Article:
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Georges Duchêne, “Government” (1849-50)

Six thousand years of government have proven abundantly that power is, by its nature, spendthrift, prodigal, unproductive, invasive, despotic. Experience does not seem decisive for certain intelligences; and we are in the necessity, — if we do not want to attempt a new dictatorship, — of combatting the idea of authority, not by its historical antecedents, but in its very principle. […]

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Proudhon, “The Philosophy of Progress” (revised and expanded translation)

Proudhon’s Philosophy of Progress is one of those books that has simply become part of my basic intellectual toolkit, but in ways that I often forget — at least until I read it again and re-encounter all the delightful ideas and turns of phrase it contains. Returning to it over the last week has been a pleasure, but I’ve also felt a bit pressured to wrap up the preliminaries and get on to the notes on Justice in the Revolution and in the Church. […]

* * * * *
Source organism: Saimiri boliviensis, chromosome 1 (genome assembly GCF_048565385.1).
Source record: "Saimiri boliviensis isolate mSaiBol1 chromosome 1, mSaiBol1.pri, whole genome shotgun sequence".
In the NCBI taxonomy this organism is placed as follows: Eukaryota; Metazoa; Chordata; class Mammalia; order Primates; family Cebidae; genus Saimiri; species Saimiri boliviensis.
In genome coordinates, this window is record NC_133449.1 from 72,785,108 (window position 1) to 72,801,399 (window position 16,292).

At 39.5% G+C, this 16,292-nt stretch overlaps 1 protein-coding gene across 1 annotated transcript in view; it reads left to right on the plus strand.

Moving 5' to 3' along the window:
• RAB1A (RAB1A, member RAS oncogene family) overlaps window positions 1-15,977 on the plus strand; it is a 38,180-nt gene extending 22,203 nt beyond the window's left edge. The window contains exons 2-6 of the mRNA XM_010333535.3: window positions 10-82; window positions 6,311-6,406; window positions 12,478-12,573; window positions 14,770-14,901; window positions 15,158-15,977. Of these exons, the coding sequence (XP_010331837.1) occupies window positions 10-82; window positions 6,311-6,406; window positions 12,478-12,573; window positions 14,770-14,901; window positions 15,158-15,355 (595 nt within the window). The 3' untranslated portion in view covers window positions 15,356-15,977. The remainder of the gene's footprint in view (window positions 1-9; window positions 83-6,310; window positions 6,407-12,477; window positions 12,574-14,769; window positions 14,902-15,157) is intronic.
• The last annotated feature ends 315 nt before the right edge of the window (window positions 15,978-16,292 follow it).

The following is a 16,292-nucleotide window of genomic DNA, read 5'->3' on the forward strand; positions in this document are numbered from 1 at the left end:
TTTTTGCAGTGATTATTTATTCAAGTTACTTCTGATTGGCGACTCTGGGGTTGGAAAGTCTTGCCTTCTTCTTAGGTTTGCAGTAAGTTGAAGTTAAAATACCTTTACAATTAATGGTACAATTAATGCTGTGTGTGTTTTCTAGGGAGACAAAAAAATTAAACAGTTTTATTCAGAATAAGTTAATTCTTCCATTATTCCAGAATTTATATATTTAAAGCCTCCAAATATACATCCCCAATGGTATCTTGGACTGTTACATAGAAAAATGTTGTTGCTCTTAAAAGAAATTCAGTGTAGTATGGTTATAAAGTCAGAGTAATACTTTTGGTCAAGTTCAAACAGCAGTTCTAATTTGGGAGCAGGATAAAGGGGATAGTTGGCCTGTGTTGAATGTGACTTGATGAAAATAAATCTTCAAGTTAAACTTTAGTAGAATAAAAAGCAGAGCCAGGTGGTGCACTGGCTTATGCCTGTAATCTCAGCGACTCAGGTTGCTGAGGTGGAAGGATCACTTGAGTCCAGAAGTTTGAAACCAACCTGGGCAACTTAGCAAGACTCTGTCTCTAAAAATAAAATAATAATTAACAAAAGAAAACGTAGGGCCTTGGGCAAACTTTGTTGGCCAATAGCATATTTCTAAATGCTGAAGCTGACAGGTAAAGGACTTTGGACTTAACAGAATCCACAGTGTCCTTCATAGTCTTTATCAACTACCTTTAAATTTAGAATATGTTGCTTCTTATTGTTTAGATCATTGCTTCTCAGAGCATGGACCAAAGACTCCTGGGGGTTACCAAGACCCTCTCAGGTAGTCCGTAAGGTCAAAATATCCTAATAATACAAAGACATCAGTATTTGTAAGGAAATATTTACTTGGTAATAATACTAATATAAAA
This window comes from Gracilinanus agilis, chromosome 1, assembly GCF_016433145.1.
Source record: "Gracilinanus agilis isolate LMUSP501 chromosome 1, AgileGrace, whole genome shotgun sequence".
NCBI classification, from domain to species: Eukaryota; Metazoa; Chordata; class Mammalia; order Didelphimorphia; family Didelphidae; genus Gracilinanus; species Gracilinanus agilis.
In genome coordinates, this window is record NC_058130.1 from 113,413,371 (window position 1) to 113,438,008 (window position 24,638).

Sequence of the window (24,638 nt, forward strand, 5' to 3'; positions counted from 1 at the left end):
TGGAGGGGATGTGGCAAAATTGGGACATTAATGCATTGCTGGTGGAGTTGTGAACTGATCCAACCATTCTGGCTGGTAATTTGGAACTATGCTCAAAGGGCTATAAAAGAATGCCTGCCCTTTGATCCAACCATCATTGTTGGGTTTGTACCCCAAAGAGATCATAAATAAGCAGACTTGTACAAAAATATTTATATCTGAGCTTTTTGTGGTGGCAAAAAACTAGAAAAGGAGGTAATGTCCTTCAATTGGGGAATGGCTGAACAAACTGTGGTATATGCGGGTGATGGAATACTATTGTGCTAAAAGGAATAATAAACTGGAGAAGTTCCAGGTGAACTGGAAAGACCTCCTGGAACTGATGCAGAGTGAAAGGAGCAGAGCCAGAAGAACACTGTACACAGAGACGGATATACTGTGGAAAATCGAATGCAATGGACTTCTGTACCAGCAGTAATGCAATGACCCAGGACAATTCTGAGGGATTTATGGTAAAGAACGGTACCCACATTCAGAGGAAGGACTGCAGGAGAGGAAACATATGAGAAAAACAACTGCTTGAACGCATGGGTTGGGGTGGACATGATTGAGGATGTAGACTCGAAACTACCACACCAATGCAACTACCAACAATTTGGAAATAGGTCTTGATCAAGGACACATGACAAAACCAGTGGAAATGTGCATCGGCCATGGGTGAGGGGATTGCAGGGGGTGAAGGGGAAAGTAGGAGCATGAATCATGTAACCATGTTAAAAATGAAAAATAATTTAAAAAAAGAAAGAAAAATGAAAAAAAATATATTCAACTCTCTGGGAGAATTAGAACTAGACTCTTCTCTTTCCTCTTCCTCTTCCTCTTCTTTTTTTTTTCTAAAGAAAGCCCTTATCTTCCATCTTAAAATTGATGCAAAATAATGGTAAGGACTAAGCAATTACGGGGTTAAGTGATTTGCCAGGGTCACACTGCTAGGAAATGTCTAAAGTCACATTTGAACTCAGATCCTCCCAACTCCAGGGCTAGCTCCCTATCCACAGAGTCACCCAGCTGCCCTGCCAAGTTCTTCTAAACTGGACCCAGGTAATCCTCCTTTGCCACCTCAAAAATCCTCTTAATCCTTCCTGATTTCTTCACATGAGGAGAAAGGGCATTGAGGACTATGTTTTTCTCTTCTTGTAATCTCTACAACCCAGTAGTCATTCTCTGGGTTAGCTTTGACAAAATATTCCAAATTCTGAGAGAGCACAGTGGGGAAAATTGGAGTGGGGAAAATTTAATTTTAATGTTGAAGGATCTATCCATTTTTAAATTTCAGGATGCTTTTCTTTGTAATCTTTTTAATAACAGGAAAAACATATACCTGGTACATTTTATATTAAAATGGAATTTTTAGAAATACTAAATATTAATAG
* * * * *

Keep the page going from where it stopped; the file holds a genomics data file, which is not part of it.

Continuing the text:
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Proudhon, “The Celebration of Sunday” (revised and expanded translation)

I’m a few days behind schedule getting the first notes on Justice together. Among other things, I’ve been trying to make the most of a narrow fall window to get our yard a little bit better adapted to changing conditions. But work is progressing. I should have test prints of the “text” editions of the first two volumes within a week, at which point I’ll make ordering copies an option for others, and I’ve been trying to shoehorn in the time to put together a companion volume collecting some pre-1858 texts that provide useful context. […]

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Readings in Popular and Practical Philosophy